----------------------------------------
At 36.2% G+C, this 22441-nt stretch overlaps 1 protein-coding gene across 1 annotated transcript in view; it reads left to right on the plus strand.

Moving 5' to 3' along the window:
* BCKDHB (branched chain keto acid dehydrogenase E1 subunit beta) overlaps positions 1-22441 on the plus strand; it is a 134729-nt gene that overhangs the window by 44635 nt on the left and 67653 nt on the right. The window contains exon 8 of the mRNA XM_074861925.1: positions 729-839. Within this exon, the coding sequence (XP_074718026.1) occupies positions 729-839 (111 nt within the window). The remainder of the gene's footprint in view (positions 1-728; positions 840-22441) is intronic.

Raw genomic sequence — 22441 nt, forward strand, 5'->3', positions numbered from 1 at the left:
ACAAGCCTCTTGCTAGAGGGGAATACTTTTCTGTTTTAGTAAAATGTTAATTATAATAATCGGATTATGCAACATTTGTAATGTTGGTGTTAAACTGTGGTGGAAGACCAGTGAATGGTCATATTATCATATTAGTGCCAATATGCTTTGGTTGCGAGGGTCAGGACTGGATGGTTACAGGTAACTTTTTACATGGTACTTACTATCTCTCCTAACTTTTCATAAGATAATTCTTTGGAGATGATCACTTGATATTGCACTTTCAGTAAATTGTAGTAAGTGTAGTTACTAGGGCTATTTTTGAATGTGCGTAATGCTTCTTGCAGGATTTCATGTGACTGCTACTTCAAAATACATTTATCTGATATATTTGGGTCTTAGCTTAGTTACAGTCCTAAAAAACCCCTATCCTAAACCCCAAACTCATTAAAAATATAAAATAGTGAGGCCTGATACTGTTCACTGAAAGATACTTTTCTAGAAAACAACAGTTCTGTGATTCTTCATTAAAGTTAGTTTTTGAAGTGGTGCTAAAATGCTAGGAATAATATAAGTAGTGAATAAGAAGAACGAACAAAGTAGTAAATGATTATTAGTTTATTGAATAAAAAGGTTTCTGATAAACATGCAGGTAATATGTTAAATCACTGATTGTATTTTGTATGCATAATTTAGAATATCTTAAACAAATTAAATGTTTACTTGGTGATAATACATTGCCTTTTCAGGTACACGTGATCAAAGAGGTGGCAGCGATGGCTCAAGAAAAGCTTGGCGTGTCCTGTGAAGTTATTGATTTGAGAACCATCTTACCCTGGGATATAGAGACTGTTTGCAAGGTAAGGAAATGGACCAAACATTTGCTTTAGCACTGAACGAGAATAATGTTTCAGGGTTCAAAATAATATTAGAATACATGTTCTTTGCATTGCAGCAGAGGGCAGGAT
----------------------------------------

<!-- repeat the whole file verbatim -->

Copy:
At 36.2% G+C, this 22441-nt stretch overlaps 1 protein-coding gene across 1 annotated transcript in view; it reads left to right on the plus strand.

Moving 5' to 3' along the window:
* BCKDHB (branched chain keto acid dehydrogenase E1 subunit beta) overlaps positions 1-22441 on the plus strand; it is a 134729-nt gene that overhangs the window by 44635 nt on the left and 67653 nt on the right. The window contains exon 8 of the mRNA XM_074861925.1: positions 729-839. Within this exon, the coding sequence (XP_074718026.1) occupies positions 729-839 (111 nt within the window). The remainder of the gene's footprint in view (positions 1-728; positions 840-22441) is intronic.

Raw genomic sequence — 22441 nt, forward strand, 5'->3', positions numbered from 1 at the left:
ACAAGCCTCTTGCTAGAGGGGAATACTTTTCTGTTTTAGTAAAATGTTAATTATAATAATCGGATTATGCAACATTTGTAATGTTGGTGTTAAACTGTGGTGGAAGACCAGTGAATGGTCATATTATCATATTAGTGCCAATATGCTTTGGTTGCGAGGGTCAGGACTGGATGGTTACAGGTAACTTTTTACATGGTACTTACTATCTCTCCTAACTTTTCATAAGATAATTCTTTGGAGATGATCACTTGATATTGCACTTTCAGTAAATTGTAGTAAGTGTAGTTACTAGGGCTATTTTTGAATGTGCGTAATGCTTCTTGCAGGATTTCATGTGACTGCTACTTCAAAATACATTTATCTGATATATTTGGGTCTTAGCTTAGTTACAGTCCTAAAAAACCCCTATCCTAAACCCCAAACTCATTAAAAATATAAAATAGTGAGGCCTGATACTGTTCACTGAAAGATACTTTTCTAGAAAACAACAGTTCTGTGATTCTTCATTAAAGTTAGTTTTTGAAGTGGTGCTAAAATGCTAGGAATAATATAAGTAGTGAATAAGAAGAACGAACAAAGTAGTAAATGATTATTAGTTTATTGAATAAAAAGGTTTCTGATAAACATGCAGGTAATATGTTAAATCACTGATTGTATTTTGTATGCATAATTTAGAATATCTTAAACAAATTAAATGTTTACTTGGTGATAATACATTGCCTTTTCAGGTACACGTGATCAAAGAGGTGGCAGCGATGGCTCAAGAAAAGCTTGGCGTGTCCTGTGAAGTTATTGATTTGAGAACCATCTTACCCTGGGATATAGAGACTGTTTGCAAGGTAAGGAAATGGACCAAACATTTGCTTTAGCACTGAACGAGAATAATGTTTCAGGGTTCAAAATAATATTAGAATACATGTTCTTTGCATTGCAGCAGAGGGCAGGAT